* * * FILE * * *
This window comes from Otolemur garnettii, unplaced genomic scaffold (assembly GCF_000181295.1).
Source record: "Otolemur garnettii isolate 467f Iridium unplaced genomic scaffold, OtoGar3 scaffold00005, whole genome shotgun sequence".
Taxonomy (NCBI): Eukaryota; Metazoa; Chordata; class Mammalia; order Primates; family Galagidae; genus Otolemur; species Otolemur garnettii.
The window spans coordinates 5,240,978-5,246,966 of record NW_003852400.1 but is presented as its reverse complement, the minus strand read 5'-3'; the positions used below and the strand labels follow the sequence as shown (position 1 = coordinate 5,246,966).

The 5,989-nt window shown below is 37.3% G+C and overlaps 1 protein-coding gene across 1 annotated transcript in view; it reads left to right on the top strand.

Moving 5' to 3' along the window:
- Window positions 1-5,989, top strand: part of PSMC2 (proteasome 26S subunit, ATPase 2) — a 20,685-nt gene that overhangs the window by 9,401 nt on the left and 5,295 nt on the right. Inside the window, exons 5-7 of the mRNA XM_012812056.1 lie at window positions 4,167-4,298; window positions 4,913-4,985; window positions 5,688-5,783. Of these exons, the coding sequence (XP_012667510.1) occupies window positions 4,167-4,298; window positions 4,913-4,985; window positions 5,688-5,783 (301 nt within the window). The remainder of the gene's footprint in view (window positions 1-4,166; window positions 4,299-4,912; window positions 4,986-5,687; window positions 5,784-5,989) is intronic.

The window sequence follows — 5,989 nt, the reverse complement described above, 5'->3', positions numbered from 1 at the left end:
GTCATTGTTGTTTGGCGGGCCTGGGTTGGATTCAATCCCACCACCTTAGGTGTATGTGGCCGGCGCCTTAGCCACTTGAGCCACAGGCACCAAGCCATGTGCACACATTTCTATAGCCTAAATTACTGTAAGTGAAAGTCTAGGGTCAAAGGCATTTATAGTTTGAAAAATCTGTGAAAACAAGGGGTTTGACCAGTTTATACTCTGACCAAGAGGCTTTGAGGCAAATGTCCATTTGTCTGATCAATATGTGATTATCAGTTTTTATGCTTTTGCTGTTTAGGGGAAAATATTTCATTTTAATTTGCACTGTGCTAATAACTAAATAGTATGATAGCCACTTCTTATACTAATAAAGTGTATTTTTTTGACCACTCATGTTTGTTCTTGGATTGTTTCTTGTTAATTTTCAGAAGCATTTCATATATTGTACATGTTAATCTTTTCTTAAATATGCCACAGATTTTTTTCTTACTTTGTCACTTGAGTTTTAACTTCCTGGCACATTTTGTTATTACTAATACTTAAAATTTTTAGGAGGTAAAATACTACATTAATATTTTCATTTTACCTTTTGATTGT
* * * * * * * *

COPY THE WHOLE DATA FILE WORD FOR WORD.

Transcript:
This window comes from Otolemur garnettii, unplaced genomic scaffold (assembly GCF_000181295.1).
Source record: "Otolemur garnettii isolate 467f Iridium unplaced genomic scaffold, OtoGar3 scaffold00005, whole genome shotgun sequence".
Taxonomy (NCBI): Eukaryota; Metazoa; Chordata; class Mammalia; order Primates; family Galagidae; genus Otolemur; species Otolemur garnettii.
The window spans coordinates 5,240,978-5,246,966 of record NW_003852400.1 but is presented as its reverse complement, the minus strand read 5'-3'; the positions used below and the strand labels follow the sequence as shown (position 1 = coordinate 5,246,966).

The 5,989-nt window shown below is 37.3% G+C and overlaps 1 protein-coding gene across 1 annotated transcript in view; it reads left to right on the top strand.

Moving 5' to 3' along the window:
- Window positions 1-5,989, top strand: part of PSMC2 (proteasome 26S subunit, ATPase 2) — a 20,685-nt gene that overhangs the window by 9,401 nt on the left and 5,295 nt on the right. Inside the window, exons 5-7 of the mRNA XM_012812056.1 lie at window positions 4,167-4,298; window positions 4,913-4,985; window positions 5,688-5,783. Of these exons, the coding sequence (XP_012667510.1) occupies window positions 4,167-4,298; window positions 4,913-4,985; window positions 5,688-5,783 (301 nt within the window). The remainder of the gene's footprint in view (window positions 1-4,166; window positions 4,299-4,912; window positions 4,986-5,687; window positions 5,784-5,989) is intronic.

The window sequence follows — 5,989 nt, the reverse complement described above, 5'->3', positions numbered from 1 at the left end:
GTCATTGTTGTTTGGCGGGCCTGGGTTGGATTCAATCCCACCACCTTAGGTGTATGTGGCCGGCGCCTTAGCCACTTGAGCCACAGGCACCAAGCCATGTGCACACATTTCTATAGCCTAAATTACTGTAAGTGAAAGTCTAGGGTCAAAGGCATTTATAGTTTGAAAAATCTGTGAAAACAAGGGGTTTGACCAGTTTATACTCTGACCAAGAGGCTTTGAGGCAAATGTCCATTTGTCTGATCAATATGTGATTATCAGTTTTTATGCTTTTGCTGTTTAGGGGAAAATATTTCATTTTAATTTGCACTGTGCTAATAACTAAATAGTATGATAGCCACTTCTTATACTAATAAAGTGTATTTTTTTGACCACTCATGTTTGTTCTTGGATTGTTTCTTGTTAATTTTCAGAAGCATTTCATATATTGTACATGTTAATCTTTTCTTAAATATGCCACAGATTTTTTTCTTACTTTGTCACTTGAGTTTTAACTTCCTGGCACATTTTGTTATTACTAATACTTAAAATTTTTAGGAGGTAAAATACTACATTAATATTTTCATTTTACCTTTTGATTGT